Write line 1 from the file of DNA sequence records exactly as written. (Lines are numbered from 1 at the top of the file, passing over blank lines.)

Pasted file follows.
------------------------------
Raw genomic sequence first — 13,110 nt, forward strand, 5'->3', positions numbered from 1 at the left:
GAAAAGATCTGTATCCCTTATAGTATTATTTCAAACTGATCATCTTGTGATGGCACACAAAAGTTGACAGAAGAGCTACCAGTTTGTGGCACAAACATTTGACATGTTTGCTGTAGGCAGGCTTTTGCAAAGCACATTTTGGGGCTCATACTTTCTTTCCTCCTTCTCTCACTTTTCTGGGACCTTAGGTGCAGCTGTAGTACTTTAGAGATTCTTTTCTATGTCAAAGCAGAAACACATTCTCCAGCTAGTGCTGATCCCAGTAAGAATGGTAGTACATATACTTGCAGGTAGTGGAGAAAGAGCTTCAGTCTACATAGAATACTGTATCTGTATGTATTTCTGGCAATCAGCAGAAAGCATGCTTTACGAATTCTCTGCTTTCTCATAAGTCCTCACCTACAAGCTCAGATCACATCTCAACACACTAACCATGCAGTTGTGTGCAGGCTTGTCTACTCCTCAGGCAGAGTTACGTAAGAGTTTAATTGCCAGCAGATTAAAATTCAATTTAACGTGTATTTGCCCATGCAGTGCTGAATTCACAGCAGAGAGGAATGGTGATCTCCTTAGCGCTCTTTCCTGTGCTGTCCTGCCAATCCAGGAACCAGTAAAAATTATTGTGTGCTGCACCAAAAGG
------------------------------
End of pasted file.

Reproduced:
Raw genomic sequence first — 13,110 nt, forward strand, 5'->3', positions numbered from 1 at the left: